And the word “term” here refers to how long someone is going to be holding on to the power of their office. That’s usually refers to the terms of politicians and legislatures, or the president or prime minister: There is usually some kind of term limit to their power – so many years, for example, or you can only serve two terms, each one being two years or four years long. Whatever it is, there needs to be a point where the time in office is terminated and the power goes on to somebody else, limiting a person’s tendency to concentrate their power in that office.

This used to be a practice regarding corporations, too, in that they had to formally renew their charter every so often after a review of their operations.  This isn’t done very much nowadays, but it would probably be a good idea if we want to constrain concentrated power so it can’t distort the people’s ability to wisely guide their collective affairs.

In the United States — and probably elsewhere – we have what we call “the revolving door“.  This points to the practice of government officials who have done things that a corporation wants them to do, ending their term in office but then getting a position as president or board member of that corporation.  It also includes appointing corporate officials to be on government posts that have power over that corporation or type of corporation.  Some people can go around and around doing high-paying jobs in both the public and private sectors with major conflicts of interest, thus “the revolving door”.   So there are various laws intended to constrain people’s ability to retain the use of their power elsewhere or have it corrupted while they are in your office and not be able to cash in on their corruption afterwards. Those are all parts of the feedback loops which theoretically allow “the people” to control and constrain such practices.

Now we come to the idea of “balancing centralized power with other power centers.”  So we have the power of corporations being balanced by the power of unions.  We have the legislative branch, the administrator branch, the judicial branch, all theoretically balancing each other out. We have powerful grassroots movements rising up to counter various forms of concentrated corporate or government power.  We want to allow and encourage that kind of thing as a healthy balancing act wherever power tends to concentrate.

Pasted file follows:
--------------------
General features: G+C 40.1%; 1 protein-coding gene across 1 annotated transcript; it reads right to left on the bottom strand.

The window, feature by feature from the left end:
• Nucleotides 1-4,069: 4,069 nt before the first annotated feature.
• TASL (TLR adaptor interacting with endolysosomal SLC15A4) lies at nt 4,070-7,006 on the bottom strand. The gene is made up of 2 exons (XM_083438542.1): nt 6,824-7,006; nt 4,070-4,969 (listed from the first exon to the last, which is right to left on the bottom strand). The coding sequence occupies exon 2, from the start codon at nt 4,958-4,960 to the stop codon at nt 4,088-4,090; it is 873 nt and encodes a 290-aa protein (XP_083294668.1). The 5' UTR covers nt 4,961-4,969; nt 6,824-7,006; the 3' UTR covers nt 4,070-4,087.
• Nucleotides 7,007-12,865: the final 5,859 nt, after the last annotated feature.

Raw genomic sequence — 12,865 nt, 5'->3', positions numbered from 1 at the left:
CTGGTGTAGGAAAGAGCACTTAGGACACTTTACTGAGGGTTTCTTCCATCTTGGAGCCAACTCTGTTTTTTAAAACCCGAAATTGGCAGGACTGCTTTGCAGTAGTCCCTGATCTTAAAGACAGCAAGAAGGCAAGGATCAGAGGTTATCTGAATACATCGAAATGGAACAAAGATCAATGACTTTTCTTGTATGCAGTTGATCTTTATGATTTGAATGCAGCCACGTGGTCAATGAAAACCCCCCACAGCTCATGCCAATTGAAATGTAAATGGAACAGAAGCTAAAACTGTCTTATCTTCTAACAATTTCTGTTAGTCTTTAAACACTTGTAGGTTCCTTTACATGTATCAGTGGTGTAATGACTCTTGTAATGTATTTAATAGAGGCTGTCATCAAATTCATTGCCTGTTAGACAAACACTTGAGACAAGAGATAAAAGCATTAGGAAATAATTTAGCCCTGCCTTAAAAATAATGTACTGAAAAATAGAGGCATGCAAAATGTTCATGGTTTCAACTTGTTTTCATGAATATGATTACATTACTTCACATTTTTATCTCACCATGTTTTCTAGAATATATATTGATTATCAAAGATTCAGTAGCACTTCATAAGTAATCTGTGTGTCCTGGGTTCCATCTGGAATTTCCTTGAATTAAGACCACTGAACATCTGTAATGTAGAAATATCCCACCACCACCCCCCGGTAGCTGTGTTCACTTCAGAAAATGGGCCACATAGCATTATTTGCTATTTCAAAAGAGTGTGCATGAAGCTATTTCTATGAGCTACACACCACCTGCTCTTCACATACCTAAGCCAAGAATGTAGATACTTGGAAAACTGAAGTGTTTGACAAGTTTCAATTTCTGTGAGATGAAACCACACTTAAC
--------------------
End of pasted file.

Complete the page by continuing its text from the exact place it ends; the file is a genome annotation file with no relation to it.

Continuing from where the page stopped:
Media power is another kind of power.  There is very concentrated media power that is not adequately transparent and not overseen adequately, etc.

Law is both a source of concentrated power and a constraint on concentrated power, depending on how it is used.

Voting is an often weak and manipulated – but potentially powerful – constraint on concentrated power. Theoretically, you can use your vote to get rid of the people who have concentrated power or to change the structure of power.

Now we need to realize that all this is concerned with what we call “power-over“ – the power to control and dominate. In another one of the patterns we discuss other forms of power, but here we are dealing with the concentration of the controlling, managerial, influencing kind of power.

If this principle is applied universally not only to government power, but to all forms of concentrated power, it tends to create a more balanced scene where all the perspectives get can their word in edgewise and not be squeezed out of the public dialogue we use to weave our collective wisdom.

One of the constraints on power I discuss elsewhere in another pattern, is random selection. Random selection is another way to intervene in the ability of power centers to persist in their power to control all the things around them that they need in order to remain in power and increase their power.

Video Introduction (8 min)

Examples and Resources

So among our methods of constraining concentrated power, we include having a constitution, having transparency, having movements, having unions, having voting, having laws – all things that are traditionally seen as supporting a free and democratic society – and we have things like random selection and transparent renewal of corporate charters which are not so widely understood and advocated.